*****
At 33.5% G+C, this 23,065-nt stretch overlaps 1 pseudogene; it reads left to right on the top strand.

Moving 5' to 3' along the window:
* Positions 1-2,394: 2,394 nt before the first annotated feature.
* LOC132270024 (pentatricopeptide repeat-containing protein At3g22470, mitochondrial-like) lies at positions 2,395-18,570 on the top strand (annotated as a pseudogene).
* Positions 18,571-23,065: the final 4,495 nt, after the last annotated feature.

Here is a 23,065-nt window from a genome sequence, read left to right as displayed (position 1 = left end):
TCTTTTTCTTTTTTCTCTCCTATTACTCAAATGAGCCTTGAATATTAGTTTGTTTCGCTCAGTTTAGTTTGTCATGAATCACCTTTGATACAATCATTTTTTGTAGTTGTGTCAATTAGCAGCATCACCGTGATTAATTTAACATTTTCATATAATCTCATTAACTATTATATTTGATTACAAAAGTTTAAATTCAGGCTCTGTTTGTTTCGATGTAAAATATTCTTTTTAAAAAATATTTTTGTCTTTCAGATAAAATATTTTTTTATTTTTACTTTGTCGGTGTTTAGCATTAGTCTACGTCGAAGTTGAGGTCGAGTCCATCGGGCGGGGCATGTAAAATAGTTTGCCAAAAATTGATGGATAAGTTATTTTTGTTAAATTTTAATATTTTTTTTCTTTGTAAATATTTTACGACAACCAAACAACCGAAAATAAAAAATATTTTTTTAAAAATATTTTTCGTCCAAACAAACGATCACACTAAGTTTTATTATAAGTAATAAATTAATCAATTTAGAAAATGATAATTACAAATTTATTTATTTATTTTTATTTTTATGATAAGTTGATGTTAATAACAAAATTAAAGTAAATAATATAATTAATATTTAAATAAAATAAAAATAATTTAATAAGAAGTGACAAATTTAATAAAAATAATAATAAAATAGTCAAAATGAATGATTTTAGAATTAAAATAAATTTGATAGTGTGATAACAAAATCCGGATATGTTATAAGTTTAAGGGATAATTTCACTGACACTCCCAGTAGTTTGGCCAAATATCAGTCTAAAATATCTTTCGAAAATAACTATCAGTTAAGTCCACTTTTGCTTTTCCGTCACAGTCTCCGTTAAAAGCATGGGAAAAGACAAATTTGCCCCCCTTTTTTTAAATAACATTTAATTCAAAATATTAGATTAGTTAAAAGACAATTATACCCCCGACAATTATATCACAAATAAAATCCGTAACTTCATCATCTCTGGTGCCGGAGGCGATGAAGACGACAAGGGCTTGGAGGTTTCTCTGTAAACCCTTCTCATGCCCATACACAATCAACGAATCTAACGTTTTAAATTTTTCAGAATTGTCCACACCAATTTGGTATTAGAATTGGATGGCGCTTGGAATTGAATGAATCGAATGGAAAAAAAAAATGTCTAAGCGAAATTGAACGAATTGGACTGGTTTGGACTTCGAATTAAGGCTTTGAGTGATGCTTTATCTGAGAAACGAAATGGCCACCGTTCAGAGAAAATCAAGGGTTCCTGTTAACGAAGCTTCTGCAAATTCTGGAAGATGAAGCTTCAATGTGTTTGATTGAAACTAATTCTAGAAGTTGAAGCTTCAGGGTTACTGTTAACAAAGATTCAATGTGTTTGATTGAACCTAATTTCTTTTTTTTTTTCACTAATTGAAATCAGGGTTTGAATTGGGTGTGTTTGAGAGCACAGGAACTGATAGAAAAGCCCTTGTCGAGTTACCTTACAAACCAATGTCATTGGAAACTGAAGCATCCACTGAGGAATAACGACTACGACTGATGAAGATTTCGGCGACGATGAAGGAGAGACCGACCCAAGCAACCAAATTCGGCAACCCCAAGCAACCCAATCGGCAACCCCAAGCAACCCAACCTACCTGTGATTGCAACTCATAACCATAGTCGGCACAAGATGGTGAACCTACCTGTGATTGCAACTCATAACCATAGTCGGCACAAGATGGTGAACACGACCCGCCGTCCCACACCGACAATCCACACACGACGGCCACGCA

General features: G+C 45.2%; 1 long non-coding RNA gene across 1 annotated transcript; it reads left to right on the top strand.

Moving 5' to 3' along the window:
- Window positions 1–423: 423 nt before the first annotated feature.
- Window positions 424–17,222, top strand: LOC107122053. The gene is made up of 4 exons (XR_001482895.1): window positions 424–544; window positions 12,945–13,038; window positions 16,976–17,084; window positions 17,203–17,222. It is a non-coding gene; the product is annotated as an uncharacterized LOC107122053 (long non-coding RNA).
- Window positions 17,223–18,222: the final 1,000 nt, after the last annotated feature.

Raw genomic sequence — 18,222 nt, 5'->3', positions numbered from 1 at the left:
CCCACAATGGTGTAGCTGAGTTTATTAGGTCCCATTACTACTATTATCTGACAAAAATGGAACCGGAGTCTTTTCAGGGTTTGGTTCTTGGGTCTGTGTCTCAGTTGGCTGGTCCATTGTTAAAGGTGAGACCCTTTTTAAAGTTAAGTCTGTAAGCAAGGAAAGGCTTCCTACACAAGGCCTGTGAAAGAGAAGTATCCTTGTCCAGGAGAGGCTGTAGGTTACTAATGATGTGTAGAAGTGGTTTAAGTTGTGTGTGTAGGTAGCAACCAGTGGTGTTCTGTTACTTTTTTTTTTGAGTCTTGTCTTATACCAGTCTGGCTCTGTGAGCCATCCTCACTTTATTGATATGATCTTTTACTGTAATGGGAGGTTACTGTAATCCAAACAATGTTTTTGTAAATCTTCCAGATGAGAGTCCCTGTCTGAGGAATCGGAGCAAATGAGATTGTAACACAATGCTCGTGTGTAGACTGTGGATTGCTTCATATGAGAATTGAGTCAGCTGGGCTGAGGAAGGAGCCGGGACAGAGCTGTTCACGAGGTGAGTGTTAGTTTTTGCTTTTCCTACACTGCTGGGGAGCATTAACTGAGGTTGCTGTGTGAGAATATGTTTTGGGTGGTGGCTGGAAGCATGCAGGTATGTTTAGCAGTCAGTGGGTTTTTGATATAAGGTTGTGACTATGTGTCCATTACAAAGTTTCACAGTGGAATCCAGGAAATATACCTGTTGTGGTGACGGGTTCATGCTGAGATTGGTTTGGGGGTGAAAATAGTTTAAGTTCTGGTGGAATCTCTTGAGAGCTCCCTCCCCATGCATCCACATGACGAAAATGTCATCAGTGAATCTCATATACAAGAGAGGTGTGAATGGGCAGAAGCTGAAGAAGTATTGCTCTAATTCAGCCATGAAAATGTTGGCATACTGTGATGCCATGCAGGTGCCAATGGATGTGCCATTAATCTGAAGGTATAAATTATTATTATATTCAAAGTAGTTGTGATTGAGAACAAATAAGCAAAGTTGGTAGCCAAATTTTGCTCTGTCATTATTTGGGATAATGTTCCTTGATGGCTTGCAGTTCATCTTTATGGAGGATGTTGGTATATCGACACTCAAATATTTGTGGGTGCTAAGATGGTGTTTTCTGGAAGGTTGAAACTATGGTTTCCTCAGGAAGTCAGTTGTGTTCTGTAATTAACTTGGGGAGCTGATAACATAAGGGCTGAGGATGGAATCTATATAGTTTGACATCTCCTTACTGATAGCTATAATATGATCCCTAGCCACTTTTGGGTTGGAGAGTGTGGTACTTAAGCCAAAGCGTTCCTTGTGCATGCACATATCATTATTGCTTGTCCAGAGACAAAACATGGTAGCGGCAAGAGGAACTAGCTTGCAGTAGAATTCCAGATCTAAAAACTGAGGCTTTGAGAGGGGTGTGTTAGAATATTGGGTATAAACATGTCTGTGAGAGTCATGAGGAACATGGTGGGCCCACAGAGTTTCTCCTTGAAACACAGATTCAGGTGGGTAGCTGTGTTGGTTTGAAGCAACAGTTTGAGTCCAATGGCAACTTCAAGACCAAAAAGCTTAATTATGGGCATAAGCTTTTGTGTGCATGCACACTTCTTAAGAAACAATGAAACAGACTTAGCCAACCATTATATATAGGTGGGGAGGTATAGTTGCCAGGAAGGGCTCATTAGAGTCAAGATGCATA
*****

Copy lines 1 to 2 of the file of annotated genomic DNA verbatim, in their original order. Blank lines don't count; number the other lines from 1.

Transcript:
At 33.5% G+C, this 23,065-nt stretch overlaps 1 pseudogene; it reads left to right on the top strand.

Moving 5' to 3' along the window: